The degradation rate of the particles may vary. For example, part of the particles may degrade and/or dissolve at a high rate, such as within a week when placed within the body of a mammal. According to an embodiment of the invention, the degradation rate of at least a part of said particles is higher than the degradation rate of the webs. It is naturally also possible to use webs having different rates of degradation as well as to use webs comprising different fibers having different rates of degradation.

The material according to the present invention may be deformed in certain limits. The bending, folding or deformation by pressure of the material may be used to induce zones of different activity, since the force (compression or elongation) increases the potential at the surface of the material and thus creates polarities. These polarities are then used to enhance the growth of the tissue. The material may thus comprise particles or fibers that have piezoelectric properties.

Usefull piezoelectric materials are biocompatible piezoelectric materials such as SiO2 in quartz form and/or other piezoelectric materials such as BaTiO3, PbZrTiO5 and LiSO4. One preferred material is SiO2 in the form of particles. It is also possible to use partial coatings of SiO2 or fibers that have piezoelectrical properties per se. It is furthermore possible to use the above-mentioned materials or for example ZnO for coating of the silicon nanoparticles or a Si/SiO2 nanolayers in order to render them both light producing and piezoelectric. As an example, it can be mentioned that the piezoelectric coefficient of SiO2 in quartz form is 2.3 pC/N, whereas when a silicon particle is coated with a thin layer of ZnO, a piezoelectric coefficient of 10.6 pC/N can be obtained. The thickness of said coating may be for example in the order of 0.01-100 μm.

By piezoelectric materials it is meant particles, crystals or coatings that acquire a charge when compressed, twisted or distorted. The function of these piezoelectric particles is thus to create a tension as the prepreg is deformed (bent, twist, compressed etc), thus creating a piezoelectric effect.

The piezoelectric effect may be local in a microscopic scale or macroscopic scale. On macroscopic scale, the piezoelectric effect may be obtained by a larger sensor structures. The information given by piezoelectric effect may be used for analysis either locally or at distance.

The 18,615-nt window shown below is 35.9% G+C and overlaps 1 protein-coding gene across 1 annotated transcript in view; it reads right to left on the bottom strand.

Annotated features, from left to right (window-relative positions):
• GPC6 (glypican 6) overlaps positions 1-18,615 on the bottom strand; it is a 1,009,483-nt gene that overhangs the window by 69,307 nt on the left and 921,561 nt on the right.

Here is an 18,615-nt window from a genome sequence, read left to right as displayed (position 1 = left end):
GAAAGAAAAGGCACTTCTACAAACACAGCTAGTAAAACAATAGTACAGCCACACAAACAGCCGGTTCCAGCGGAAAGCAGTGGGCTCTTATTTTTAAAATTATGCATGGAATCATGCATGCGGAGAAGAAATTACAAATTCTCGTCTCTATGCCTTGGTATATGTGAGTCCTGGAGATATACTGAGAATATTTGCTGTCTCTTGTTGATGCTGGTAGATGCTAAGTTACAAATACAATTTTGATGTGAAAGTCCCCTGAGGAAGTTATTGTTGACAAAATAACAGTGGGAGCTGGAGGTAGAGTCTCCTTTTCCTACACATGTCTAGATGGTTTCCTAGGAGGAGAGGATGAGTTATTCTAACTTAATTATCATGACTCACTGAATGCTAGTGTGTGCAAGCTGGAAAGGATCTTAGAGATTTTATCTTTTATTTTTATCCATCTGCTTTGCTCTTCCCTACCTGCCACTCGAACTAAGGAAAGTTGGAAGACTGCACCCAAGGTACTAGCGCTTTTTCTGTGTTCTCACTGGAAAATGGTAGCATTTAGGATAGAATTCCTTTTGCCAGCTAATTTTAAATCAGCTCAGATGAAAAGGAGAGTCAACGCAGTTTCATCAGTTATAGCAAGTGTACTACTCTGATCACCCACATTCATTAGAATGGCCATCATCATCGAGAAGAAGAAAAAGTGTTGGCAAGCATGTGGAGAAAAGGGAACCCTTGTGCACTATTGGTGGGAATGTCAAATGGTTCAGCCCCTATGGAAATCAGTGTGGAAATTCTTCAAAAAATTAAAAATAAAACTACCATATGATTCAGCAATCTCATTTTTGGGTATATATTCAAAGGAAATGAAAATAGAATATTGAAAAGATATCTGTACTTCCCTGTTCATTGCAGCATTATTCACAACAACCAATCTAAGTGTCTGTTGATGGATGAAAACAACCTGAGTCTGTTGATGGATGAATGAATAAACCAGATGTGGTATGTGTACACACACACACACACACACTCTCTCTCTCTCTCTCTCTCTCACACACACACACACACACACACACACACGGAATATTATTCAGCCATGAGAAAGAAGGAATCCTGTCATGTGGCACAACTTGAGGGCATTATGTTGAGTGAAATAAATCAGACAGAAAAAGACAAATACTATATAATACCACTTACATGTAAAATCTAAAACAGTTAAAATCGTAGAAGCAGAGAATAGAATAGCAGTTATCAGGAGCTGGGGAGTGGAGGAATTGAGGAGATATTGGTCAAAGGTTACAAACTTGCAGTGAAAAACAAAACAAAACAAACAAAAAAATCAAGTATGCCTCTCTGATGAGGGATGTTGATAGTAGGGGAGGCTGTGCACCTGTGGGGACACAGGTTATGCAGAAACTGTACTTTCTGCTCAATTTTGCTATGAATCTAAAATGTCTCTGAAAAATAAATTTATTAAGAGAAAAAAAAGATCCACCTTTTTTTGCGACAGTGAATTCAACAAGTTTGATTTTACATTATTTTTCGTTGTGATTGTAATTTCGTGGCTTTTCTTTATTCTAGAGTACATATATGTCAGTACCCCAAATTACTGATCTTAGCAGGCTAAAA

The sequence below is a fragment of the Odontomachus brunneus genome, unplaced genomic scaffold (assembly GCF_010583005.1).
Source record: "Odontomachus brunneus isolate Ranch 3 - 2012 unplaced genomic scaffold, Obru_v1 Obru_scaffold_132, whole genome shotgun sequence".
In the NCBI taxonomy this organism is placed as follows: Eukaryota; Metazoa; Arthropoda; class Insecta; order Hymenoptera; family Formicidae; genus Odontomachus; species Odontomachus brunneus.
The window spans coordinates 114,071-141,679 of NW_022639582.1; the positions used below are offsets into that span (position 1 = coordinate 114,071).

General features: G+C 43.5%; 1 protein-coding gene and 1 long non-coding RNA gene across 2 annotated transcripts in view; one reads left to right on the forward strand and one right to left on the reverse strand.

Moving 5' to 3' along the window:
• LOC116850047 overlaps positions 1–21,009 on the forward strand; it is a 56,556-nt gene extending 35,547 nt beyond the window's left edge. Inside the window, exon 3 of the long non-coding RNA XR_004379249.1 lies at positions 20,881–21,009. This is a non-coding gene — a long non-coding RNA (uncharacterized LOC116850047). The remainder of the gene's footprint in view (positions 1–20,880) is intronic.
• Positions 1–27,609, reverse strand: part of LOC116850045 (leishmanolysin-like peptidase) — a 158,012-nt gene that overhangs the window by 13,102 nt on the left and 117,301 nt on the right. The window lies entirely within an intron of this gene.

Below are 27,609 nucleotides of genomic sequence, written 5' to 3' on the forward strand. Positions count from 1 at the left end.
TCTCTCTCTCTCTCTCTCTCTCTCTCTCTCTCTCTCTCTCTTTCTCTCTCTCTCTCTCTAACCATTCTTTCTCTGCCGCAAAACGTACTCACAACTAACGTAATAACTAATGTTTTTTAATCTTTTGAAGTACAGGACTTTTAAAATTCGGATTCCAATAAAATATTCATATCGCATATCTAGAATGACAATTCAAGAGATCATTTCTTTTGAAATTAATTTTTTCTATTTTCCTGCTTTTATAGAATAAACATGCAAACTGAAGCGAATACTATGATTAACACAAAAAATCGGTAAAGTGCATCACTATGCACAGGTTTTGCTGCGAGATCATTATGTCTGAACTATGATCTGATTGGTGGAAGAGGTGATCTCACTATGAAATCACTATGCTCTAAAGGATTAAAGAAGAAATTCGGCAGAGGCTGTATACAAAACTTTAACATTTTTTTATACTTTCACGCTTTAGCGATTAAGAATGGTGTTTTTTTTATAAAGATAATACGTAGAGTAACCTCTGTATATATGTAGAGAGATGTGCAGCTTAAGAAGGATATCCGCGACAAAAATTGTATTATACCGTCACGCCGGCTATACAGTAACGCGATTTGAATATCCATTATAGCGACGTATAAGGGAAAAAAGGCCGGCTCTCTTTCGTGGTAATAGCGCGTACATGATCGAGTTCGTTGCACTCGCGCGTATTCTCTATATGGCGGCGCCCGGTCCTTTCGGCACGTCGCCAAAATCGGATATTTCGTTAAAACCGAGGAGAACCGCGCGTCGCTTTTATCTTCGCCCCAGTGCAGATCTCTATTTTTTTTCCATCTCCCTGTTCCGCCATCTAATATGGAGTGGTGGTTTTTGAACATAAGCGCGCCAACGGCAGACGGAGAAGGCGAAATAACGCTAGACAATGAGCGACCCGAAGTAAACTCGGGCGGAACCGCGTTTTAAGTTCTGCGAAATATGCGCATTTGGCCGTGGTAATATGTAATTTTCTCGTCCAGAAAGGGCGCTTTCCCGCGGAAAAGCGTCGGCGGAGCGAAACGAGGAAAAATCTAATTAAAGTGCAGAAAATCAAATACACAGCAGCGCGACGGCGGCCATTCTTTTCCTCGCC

According to yet another embodiment of the invention, at least a part of said particles may comprise an agent selected from the group consisting of therapeutically active agents, proteins and mixtures thereof. The multilayer material may thus be used for delivery of different agents or the said agents may be incorporated in the material to induce a specific reaction beneficial for example for the attaching of the material to body tissue. It is also possible to use proteins that enhance the tissue growth.

Some examples of therapeutically active agents useful in the present invention are heparin, antibiotics, anti-inflammatory agents, growth factors, other proteins, stem cells, cancer drugs. The therapeutically active agents may be used for systemic or local application.

According to an embodiment of the invention, the layers of web are made of fibers selected from the group consisting of bioactive glass fibers, E-glass fibers, carbon fibers, aramid fibers, polyethylene fibers, polypropylene fibers and mixtures thereof. Any other known fibers may also be used. Preferably the fibers are biocompatible. The diameter of said fibers is typically 1 μm-1000 μm, for bioactive glass fibers typically 1 μm-200 μm. The fibers may also consist of several layers, for instance having several different coating layers.

According to an embodiment of the invention, different layers of web may be made of different fibers. Also, it is possible that one web comprises two or more different kinds of fibers. For example, for tissue guiding use, the nature of the fibers and their location is selected so as to induce a precisely localized degradation and thus tissue growth in a predetermined direction.

According to another embodiment of the invention, the fibers are at least partly coated with a coating selected from the group consisting of polymeric coating, sol-gel derived silica coating, sol-gel derived titanium dioxide coating and mixtures thereof. The coating may be biodegradable or non-biodegradable. The coating may also be doped with calcium and/or phosphate.